Let's start with contributions to real head motion. These include slow compression of foam designed to restrain the head, relaxation or tension of neck muscles, swallowing, fidgeting and the like. Printed head cases, bite bars and other restraint systems are of use here. Then there are body motions, including the extremities, that produce movement of the head via the neck. This is why you should instruct your subjects not to move at all during the scan. Telling a subject he shouldn't move his head is tantamount to saying that moving his feet is okay, and it's not. Subjects should move, e.g. to scratch or stretch, only when the scanner is silent.

        Also included in the mechanical motion category is respiratory chest motion that couples unavoidably to the head because of that pesky neck thing. Pulsations of the brain with the cardiac cycle are another source of unavoidable direct motion in the organ of interest. The latter is real brain motion, of course.

        Next, body motions (including from respiration) can produce head movement in the magnetic field via instability of the patient bed. Back in the early 2000s we had a Varian 4 T scanner. We had to construct rollers to catch and support the bed sled in the magnet bore because we had a cantilevered bed that deflected like a springboard otherwise. Every tiny movement of the subject caused the bed sled to bounce. For stability we want a strongly coupled system - subject to bed, bed to gradients/magnet - and we need to avoid any relative movement between them. I was reminded of this mechanism again recently. It's something to keep in mind as we work on respiratory instabilities because I note that my Trio has a bed cantilevered on the magnet face whereas Prisma scanners have a bed supported on the floor in front of the magnet. The latter should be a lot more stable, provided the bed has a solid foundation underneath it.

        So far all the mechanisms I've considered have had a direct mechanical connection between the source of the motion and the brain. Chest motion can also affect the magnetic field via changing magnetic susceptibility from the air-filled lungs, as previously demonstrated. This is a through-space mechanism. In principle, movement of the extremities or any other part of the body (or other equipment in the bore) might also produce perturbation of the magnetic field across the head via magnetic susceptibility, but my intuition is that this would be a minor contributor to overall instability compared to the effects from the chest.

        A well-known motion-like effect arises from thermal drift in the magnet. The gradients get warm with use and over time this causes drift in the magnetic field, e.g. via passive shimming iron that doesn't have the water cooling of the gradient set. Re-shimming can offset some of the effects of this mechanism between runs, but not within a run. When viewed from the perspective of your agnostic volume realignment algorithm, thermal drifts appear a lot like slow (real) head movements, e.g. as foam compresses or neck muscles relax. Re-shimming between runs helps with both, but I'm afraid it doesn't do anything within a run. De-trending is usually used to good effect here.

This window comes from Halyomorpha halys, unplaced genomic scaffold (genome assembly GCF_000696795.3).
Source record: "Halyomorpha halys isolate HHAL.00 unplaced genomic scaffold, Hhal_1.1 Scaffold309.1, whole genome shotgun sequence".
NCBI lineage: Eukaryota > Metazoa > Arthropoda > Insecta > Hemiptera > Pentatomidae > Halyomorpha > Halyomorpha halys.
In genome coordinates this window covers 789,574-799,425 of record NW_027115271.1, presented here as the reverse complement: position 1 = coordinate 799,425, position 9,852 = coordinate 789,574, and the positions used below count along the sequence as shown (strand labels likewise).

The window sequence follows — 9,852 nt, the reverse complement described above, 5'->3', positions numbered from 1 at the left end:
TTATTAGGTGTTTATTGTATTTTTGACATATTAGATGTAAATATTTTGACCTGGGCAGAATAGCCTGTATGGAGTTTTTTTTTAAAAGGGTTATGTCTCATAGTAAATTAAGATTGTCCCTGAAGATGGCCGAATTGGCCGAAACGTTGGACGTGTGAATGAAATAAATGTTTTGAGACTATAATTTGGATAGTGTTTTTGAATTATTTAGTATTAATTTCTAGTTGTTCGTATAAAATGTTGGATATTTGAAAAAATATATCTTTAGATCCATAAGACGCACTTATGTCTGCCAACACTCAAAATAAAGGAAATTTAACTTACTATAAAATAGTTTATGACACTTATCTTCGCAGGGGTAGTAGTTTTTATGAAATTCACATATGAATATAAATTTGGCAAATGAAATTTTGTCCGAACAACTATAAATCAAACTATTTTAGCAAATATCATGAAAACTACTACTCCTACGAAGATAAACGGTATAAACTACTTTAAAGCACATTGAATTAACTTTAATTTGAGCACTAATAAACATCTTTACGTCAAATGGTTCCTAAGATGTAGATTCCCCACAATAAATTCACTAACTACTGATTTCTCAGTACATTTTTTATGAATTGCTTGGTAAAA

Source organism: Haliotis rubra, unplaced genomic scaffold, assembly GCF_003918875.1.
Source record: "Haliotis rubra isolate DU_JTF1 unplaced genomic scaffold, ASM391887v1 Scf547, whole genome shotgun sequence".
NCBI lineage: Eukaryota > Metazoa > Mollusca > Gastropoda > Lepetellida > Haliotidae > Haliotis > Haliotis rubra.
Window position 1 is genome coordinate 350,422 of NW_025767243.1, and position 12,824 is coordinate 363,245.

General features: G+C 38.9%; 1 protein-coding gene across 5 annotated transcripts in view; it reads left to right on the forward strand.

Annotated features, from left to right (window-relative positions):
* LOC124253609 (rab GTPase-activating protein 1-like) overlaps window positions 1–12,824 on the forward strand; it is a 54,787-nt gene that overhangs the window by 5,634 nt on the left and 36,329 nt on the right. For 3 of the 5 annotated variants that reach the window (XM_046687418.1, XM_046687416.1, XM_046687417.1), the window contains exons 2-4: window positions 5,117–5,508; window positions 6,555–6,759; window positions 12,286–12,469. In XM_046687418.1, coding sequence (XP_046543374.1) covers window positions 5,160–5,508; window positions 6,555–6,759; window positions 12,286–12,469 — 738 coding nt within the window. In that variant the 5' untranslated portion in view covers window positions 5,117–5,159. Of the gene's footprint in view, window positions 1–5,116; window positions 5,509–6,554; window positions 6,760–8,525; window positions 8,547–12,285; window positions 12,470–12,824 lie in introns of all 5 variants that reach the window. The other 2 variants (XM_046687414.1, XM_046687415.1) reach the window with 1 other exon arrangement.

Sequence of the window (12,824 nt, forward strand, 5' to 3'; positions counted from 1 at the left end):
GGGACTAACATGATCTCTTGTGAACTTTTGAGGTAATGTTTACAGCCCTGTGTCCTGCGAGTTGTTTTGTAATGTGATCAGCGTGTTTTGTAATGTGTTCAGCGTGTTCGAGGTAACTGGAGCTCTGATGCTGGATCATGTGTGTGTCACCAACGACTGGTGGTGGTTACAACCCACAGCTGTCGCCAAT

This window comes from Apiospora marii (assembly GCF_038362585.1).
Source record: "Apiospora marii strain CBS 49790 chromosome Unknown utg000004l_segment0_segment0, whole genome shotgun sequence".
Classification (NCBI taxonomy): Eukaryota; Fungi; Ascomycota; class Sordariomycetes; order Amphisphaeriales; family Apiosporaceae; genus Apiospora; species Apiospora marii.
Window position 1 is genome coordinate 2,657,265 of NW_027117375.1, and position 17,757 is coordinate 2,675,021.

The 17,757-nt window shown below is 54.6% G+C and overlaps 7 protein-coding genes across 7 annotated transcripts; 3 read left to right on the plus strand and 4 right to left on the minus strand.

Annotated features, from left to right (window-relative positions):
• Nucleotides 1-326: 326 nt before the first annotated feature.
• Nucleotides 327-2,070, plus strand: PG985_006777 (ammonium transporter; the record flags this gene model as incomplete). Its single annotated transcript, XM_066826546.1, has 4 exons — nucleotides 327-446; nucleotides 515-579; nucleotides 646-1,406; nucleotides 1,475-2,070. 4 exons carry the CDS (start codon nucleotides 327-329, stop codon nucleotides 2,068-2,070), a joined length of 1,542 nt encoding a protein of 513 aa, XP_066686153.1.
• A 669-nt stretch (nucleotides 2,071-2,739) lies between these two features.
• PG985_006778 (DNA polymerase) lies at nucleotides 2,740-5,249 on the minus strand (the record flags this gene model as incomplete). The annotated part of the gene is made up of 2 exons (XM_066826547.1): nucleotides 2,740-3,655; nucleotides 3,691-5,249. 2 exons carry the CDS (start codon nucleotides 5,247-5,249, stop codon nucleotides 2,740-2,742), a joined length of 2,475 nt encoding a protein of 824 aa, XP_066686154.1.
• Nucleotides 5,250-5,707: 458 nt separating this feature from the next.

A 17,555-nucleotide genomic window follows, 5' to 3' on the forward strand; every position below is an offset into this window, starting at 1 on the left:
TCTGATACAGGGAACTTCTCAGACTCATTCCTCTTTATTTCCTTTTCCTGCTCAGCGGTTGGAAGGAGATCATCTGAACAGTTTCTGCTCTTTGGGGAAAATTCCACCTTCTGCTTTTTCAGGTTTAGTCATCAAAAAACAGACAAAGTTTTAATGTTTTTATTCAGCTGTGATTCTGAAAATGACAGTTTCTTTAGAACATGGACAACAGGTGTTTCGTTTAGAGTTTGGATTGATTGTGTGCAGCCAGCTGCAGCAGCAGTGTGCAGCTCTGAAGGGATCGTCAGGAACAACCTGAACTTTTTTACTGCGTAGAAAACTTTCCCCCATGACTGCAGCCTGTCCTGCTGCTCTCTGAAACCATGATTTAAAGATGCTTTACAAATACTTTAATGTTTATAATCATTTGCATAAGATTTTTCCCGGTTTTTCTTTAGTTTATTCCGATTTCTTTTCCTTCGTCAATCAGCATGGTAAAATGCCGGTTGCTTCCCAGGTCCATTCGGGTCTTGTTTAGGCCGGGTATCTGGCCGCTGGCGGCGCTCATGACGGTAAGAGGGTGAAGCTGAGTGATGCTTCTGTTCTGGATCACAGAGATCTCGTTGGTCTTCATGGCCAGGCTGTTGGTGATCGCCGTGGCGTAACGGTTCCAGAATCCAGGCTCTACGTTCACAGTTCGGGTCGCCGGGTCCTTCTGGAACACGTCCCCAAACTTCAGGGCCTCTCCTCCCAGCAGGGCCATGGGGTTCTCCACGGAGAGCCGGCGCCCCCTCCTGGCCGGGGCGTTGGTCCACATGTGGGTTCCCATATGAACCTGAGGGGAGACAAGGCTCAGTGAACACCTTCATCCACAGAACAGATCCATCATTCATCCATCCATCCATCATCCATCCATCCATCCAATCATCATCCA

There are doubtless other sources of instability that can manifest as apparent head motion - anything that causes shifts in the on-resonance frequency during an EPI time series will do it - but here I've covered the main mechanisms of concern. Given robust head restraint to mitigate most of the direct head motion mechanisms (except brain pulsations), it seems that the next largest instabilities to tackle are the respiratory motion mechanisms. We have three to work on: residual direct motion through the neck, magnetic susceptibility of the chest, and the possible deflection of the patient bed.



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        In my last post I summarized the main routes by which different forms of actual or apparent motion can influence fMRI data. In the next few posts, I want to dig a little deeper into non-neural causes of variation in fMRI data. I am particularly interested in capturing information on the state of the subject at the time of the fMRI experiment. What else can be measured, and why might we consider measuring it? Brains don't float in free space. They have these clever life support systems called bodies. While most neuroimagers reluctantly accept that these body things are useful for providing glucose and oxygen to the brain via the blood, bodies can also produce misleading signatures in fMRI data. My objective in this series of posts is to investigate the main mechanisms giving rise to fluctuations and biases in fMRI data, then consider ways other independent measurements might inform the fMRI results.

        Many causes, much complexity

        There are three broad categories of fluctuations or biases imprinted in the fMRI data. I've tried to depict them in Figure 1. At top-right, in a cartoon red blood vessel, is the cascade of physiological events leading to BOLD contrast. Next, on the left, there are perturbations arising from the subject's body. Some of these are direct effects, like head motion, and some are propagated via modulation of the same physiological parameters that give rise to BOLD. Breathing is a good example of the latter. A change in breathing depth or frequency can change the arterial concentration of CO2, leading to non-neural BOLD changes. Furthermore, the breathing rate is intricately tied to the heart rate, via the vagus nerve, and so we can also expect altered brain pulsation. In the final category, depicted in my figure as scanner-based mechanisms at the bottom, we have experimental imperfections. In the last group are things that could be reduced or eliminated in principle, such as thermal drift in the gradients, wobbly patient beds, and resonance frequency shifts across the head arising from changing magnetic susceptibility of the chest during breathing. The thin blue lines connecting the different parts of the figure are supposed to show the main influences, with arrowheads to illustrate the directionality.